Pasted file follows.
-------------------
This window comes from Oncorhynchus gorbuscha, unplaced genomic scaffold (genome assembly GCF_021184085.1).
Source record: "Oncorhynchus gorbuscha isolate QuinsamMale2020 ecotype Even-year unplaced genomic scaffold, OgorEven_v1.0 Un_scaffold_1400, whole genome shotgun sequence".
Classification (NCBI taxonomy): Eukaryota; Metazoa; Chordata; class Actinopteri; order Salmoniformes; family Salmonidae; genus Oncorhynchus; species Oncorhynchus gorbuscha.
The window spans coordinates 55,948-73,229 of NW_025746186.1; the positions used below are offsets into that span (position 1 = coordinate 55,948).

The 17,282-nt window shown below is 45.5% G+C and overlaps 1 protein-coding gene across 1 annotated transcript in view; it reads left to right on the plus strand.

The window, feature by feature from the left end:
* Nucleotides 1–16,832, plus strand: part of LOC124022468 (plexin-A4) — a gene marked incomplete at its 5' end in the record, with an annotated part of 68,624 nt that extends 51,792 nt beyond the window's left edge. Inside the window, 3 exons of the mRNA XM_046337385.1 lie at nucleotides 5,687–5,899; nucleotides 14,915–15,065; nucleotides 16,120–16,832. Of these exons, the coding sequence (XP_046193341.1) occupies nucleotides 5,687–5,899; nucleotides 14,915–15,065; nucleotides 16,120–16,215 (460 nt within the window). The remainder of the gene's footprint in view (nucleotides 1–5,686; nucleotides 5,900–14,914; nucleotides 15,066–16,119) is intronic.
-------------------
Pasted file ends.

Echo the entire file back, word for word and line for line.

This window comes from Oncorhynchus gorbuscha, unplaced genomic scaffold (genome assembly GCF_021184085.1).
Source record: "Oncorhynchus gorbuscha isolate QuinsamMale2020 ecotype Even-year unplaced genomic scaffold, OgorEven_v1.0 Un_scaffold_1400, whole genome shotgun sequence".
Classification (NCBI taxonomy): Eukaryota; Metazoa; Chordata; class Actinopteri; order Salmoniformes; family Salmonidae; genus Oncorhynchus; species Oncorhynchus gorbuscha.
The window spans coordinates 55,948-73,229 of NW_025746186.1; the positions used below are offsets into that span (position 1 = coordinate 55,948).

The 17,282-nt window shown below is 45.5% G+C and overlaps 1 protein-coding gene across 1 annotated transcript in view; it reads left to right on the plus strand.

The window, feature by feature from the left end:
* Nucleotides 1–16,832, plus strand: part of LOC124022468 (plexin-A4) — a gene marked incomplete at its 5' end in the record, with an annotated part of 68,624 nt that extends 51,792 nt beyond the window's left edge. Inside the window, 3 exons of the mRNA XM_046337385.1 lie at nucleotides 5,687–5,899; nucleotides 14,915–15,065; nucleotides 16,120–16,832. Of these exons, the coding sequence (XP_046193341.1) occupies nucleotides 5,687–5,899; nucleotides 14,915–15,065; nucleotides 16,120–16,215 (460 nt within the window). The remainder of the gene's footprint in view (nucleotides 1–5,686; nucleotides 5,900–14,914; nucleotides 15,066–16,119) is intronic.